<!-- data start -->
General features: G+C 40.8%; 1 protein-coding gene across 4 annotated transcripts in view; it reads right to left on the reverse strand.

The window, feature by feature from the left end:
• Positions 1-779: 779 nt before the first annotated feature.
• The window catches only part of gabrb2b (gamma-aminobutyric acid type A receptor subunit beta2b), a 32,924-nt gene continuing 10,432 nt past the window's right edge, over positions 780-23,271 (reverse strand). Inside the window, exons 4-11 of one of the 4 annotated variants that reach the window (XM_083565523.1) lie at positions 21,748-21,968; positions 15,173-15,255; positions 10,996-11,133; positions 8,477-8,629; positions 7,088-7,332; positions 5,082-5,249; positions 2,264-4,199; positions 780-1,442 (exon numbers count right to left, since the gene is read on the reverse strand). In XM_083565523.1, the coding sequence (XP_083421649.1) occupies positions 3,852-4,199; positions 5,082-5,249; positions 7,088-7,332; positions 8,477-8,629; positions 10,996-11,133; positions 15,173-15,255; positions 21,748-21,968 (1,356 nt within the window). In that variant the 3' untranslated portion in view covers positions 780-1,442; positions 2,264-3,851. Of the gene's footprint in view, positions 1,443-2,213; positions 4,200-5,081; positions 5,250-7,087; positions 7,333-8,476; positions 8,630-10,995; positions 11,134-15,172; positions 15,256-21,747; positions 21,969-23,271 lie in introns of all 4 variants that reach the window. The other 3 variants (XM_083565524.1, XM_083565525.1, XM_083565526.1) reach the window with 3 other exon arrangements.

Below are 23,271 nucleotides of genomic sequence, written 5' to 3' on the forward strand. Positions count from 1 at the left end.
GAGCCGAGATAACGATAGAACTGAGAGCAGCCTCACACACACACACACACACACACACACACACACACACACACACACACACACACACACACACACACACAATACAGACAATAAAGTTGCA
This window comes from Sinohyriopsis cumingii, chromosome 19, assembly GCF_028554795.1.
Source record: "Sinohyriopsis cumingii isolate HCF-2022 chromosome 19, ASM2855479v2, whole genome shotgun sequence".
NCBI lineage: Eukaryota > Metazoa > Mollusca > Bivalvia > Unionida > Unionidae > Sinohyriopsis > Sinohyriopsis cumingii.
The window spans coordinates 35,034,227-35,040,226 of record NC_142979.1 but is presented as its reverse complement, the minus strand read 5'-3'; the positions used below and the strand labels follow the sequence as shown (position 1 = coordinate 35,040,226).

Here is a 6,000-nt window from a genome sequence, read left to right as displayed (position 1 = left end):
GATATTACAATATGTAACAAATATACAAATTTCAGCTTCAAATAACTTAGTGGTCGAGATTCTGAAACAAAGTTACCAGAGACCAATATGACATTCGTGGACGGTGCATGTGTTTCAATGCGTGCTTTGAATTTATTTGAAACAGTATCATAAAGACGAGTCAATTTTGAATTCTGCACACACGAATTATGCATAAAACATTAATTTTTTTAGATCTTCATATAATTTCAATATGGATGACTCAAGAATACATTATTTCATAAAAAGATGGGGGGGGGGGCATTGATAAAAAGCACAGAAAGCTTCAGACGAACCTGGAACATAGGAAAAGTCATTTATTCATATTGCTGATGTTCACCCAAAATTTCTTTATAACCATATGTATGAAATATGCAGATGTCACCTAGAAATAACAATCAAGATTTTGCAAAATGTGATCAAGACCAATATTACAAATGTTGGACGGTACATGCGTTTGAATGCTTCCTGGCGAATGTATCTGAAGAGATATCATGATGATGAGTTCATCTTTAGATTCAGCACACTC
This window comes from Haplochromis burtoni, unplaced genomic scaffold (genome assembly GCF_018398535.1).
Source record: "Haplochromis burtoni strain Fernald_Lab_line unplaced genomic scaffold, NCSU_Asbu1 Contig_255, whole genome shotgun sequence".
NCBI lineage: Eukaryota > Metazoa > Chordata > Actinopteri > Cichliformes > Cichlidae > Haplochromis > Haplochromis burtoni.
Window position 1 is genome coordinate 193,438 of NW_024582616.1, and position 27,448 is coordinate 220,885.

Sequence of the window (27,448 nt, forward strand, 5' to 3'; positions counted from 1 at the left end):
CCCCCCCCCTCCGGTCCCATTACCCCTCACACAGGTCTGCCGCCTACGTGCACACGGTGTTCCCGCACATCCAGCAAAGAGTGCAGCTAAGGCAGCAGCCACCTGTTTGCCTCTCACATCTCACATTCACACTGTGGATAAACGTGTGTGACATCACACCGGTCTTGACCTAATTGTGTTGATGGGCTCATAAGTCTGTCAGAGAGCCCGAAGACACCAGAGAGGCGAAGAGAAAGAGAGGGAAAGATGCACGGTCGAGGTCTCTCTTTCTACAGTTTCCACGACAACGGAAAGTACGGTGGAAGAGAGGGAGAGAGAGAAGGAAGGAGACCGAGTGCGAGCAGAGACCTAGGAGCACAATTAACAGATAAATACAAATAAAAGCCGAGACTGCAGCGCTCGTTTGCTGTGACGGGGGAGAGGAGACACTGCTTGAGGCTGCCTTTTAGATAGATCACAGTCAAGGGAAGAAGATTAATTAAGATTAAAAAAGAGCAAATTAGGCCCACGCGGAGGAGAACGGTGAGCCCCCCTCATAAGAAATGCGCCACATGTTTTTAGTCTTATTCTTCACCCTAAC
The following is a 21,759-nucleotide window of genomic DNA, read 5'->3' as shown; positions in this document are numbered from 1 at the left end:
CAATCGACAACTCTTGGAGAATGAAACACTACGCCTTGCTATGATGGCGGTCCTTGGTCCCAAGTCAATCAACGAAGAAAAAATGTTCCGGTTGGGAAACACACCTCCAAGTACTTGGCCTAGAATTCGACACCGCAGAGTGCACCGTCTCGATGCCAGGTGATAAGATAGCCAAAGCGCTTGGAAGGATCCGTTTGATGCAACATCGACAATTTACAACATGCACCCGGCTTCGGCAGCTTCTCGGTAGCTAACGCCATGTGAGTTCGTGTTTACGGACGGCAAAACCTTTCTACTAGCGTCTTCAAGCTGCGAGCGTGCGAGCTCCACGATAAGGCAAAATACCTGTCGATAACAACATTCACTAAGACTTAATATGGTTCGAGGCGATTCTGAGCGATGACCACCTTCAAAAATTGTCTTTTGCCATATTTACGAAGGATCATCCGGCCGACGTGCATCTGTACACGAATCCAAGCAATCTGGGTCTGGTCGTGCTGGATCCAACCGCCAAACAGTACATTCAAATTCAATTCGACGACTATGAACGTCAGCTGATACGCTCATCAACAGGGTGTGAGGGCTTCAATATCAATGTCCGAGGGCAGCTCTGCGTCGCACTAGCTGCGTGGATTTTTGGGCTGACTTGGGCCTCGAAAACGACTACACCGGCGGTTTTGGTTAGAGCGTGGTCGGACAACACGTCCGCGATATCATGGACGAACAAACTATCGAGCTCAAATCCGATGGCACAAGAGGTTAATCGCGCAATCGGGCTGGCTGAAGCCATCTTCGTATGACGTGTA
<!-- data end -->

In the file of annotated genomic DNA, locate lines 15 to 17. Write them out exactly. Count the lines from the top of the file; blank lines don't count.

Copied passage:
NCBI lineage: Eukaryota > Metazoa > Chordata > Actinopteri > Cichliformes > Cichlidae > Haplochromis > Haplochromis burtoni.
Window position 1 is genome coordinate 193,438 of NW_024582616.1, and position 27,448 is coordinate 220,885.

Sequence of the window (27,448 nt, forward strand, 5' to 3'; positions counted from 1 at the left end):